Political Projections: Remakes

Tuesday, May 06, 2008

Political films are among the most frequently remade films in Hollywood. We compare the originals and remakes of “All the King’s Men” and “The Manchurian Candidate” to see how each depicts the politics of the time in which it was made.

Philip Gianos of California State University, Fullerton, is the author of Politics and Politicians in American Film. Independent scholar and journalist Gaspar Gonzalez is co-author of What Have They Built You to Do?: The Manchurian Candidate and Cold War America.

The movies we'll discuss are:

“All the King’s Men” (1949) – Robert Rossen directed this classic political film based on the Pulitzer Prize-winning novel by Robert Penn Warren, a thinly veiled portrait of Depression-era Louisiana governor Huey Long.

“All the King’s Men” (2006): Steven Zaillian wrote and directed this remake, which remains largely faithful to the original version.

“The Manchurian Candidate” (1962): John Frankenheimer directed this classic political thriller that, when first released, was considered far ahead of its time.

“The Manchurian Candidate” (2004): Jonathan Demme directed this remake, updating its themes and plotlines to address the Bush Administration’s war on terror.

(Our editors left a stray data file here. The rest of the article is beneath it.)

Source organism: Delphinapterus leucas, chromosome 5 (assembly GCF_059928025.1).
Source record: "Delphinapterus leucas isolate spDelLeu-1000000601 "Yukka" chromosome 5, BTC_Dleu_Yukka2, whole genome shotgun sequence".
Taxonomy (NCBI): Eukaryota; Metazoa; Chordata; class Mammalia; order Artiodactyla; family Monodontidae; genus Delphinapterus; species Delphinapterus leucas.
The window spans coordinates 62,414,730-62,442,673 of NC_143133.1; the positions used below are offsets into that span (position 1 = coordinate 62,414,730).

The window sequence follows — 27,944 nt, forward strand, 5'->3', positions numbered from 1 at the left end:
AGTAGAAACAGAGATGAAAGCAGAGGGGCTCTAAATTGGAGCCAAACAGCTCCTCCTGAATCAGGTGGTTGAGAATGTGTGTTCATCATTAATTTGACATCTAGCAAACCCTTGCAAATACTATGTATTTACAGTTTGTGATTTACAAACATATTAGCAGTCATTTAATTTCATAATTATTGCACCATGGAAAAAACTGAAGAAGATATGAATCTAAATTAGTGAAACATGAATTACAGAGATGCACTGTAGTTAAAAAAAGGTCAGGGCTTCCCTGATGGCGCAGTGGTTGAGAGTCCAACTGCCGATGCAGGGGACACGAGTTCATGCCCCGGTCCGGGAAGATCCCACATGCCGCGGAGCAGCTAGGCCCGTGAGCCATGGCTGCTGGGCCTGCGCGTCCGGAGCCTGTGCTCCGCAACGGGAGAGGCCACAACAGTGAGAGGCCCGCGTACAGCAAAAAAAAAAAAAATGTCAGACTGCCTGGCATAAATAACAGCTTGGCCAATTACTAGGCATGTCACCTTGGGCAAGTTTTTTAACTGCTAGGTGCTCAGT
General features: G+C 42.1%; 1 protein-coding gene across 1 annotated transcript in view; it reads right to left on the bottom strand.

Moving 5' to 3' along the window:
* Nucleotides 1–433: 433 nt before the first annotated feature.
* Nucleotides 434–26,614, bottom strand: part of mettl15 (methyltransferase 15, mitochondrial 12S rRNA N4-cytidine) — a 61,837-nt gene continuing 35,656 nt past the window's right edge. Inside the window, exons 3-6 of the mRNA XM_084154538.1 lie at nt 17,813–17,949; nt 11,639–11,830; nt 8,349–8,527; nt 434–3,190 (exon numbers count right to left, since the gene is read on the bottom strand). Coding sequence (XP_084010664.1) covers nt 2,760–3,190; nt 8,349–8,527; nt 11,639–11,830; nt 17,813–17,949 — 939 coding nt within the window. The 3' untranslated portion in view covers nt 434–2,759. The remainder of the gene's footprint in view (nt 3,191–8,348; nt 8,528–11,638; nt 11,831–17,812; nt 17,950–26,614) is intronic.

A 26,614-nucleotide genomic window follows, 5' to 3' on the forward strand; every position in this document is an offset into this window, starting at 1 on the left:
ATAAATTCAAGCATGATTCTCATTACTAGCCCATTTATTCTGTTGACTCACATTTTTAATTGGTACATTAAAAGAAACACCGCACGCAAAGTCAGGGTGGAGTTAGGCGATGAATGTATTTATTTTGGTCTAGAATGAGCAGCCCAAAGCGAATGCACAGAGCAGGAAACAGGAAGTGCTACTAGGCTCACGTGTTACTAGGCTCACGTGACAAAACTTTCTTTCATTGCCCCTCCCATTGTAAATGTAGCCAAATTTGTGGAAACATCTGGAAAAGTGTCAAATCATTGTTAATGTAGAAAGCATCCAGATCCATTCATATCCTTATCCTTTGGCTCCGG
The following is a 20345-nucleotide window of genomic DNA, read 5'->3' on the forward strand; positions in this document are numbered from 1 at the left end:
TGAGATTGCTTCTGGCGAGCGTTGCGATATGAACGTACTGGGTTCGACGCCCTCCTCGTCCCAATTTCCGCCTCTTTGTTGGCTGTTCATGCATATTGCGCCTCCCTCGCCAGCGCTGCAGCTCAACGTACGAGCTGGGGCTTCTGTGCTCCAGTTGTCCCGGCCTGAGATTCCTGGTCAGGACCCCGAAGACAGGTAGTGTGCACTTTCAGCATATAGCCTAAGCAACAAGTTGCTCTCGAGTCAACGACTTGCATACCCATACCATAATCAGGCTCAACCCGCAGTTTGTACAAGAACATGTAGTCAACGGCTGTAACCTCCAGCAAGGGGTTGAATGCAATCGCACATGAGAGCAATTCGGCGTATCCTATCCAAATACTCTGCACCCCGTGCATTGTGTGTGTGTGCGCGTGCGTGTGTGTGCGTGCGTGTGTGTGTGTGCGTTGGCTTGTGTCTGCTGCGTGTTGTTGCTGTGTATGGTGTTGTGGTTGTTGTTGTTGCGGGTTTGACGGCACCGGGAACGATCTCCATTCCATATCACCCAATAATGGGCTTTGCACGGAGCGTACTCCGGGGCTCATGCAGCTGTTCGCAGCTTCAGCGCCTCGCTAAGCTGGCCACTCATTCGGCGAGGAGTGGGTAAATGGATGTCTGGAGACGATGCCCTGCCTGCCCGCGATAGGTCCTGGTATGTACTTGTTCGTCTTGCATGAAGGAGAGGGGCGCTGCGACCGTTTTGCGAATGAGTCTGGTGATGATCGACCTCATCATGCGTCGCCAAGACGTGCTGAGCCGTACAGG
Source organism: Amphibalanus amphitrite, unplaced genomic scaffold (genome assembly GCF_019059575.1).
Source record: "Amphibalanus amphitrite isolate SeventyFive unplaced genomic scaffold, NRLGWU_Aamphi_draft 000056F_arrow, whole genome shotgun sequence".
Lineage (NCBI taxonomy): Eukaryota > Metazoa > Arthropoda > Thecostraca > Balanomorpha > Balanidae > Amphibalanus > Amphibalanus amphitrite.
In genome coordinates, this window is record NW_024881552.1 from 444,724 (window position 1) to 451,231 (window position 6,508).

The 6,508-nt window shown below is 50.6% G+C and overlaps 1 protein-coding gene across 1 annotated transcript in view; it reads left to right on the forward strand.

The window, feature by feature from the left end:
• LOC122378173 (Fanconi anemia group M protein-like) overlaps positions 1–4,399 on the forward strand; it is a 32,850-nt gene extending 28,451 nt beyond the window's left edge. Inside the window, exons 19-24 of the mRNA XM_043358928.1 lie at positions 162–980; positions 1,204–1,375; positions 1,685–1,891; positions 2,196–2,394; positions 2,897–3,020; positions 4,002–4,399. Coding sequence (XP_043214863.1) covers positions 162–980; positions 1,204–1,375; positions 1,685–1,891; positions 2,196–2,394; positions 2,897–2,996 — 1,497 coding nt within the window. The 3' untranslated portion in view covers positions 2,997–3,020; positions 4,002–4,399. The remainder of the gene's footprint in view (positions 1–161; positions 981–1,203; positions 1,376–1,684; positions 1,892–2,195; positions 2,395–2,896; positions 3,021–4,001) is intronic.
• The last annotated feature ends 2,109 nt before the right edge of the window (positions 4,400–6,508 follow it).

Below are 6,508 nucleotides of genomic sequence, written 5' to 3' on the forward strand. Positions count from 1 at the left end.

Watch the films, and then weigh in: How do you think the remakes compare to the original versions? How are the films shaped by the politics of the times in which they were made?


Philip Gianos and Gaspar Gonzalez

Comments [1]

inquisigal from Brooklyn

A sad coincidence - a film crew is out in front of my office in Dumbo filming a remake of "The Taking of Pelham 1, 2, 3." I can only imagine how they intend to inject this classic with modern updates - likely having to do with Al Quada or some other Middle Eastern "terrorist" organization. As a former film student and filmmaker, I am disheartened by a remake of "Pelham," as the time, place, and climate that existed when it was originally conceived were important aspects of the tone and characterization of the film. I am against the laziness of producers taking films that were great as is, and updating them, as opposed to taking advantage of the wealth of creative writing talent that could conceive of a NEW film that could represent and portray our times in a new way.

May. 06 2008 01:20 PM

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